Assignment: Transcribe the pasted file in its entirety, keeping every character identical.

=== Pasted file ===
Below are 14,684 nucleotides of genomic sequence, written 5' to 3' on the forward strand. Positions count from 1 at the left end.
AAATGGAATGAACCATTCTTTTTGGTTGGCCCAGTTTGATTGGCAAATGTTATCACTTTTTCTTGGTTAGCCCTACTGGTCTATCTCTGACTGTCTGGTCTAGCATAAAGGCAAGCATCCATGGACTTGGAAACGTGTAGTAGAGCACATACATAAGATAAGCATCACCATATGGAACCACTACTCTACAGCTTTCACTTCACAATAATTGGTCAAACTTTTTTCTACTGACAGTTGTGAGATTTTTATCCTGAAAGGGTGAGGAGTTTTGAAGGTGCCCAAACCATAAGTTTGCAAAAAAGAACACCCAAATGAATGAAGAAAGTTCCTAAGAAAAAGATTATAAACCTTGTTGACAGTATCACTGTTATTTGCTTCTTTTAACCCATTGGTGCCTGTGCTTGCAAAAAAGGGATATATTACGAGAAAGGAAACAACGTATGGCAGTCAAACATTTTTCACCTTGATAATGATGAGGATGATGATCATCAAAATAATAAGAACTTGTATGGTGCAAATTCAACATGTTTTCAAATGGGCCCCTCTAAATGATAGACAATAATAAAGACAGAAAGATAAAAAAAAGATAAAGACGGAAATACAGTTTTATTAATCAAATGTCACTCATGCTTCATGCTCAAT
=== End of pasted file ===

Below are 14,684 nucleotides of genomic sequence, written 5' to 3' on the forward strand. Positions count from 1 at the left end.
AAATGGAATGAACCATTCTTTTTGGTTGGCCCAGTTTGATTGGCAAATGTTATCACTTTTTCTTGGTTAGCCCTACTGGTCTATCTCTGACTGTCTGGTCTAGCATAAAGGCAAGCATCCATGGACTTGGAAACGTGTAGTAGAGCACATACATAAGATAAGCATCACCATATGGAACCACTACTCTACAGCTTTCACTTCACAATAATTGGTCAAACTTTTTTCTACTGACAGTTGTGAGATTTTTATCCTGAAAGGGTGAGGAGTTTTGAAGGTGCCCAAACCATAAGTTTGCAAAAAAGAACACCCAAATGAATGAAGAAAGTTCCTAAGAAAAAGATTATAAACCTTGTTGACAGTATCACTGTTATTTGCTTCTTTTAACCCATTGGTGCCTGTGCTTGCAAAAAAGGGATATATTACGAGAAAGGAAACAACGTATGGCAGTCAAACATTTTTCACCTTGATAATGATGAGGATGATGATCATCAAAATAATAAGAACTTGTATGGTGCAAATTCAACATGTTTTCAAATGGGCCCCTCTAAATGATAGACAATAATAAAGACAGAAAGATAAAAAAAAGATAAAGACGGAAATACAGTTTTATTAATCAAATGTCACTCATGCTTCATGCTCAAT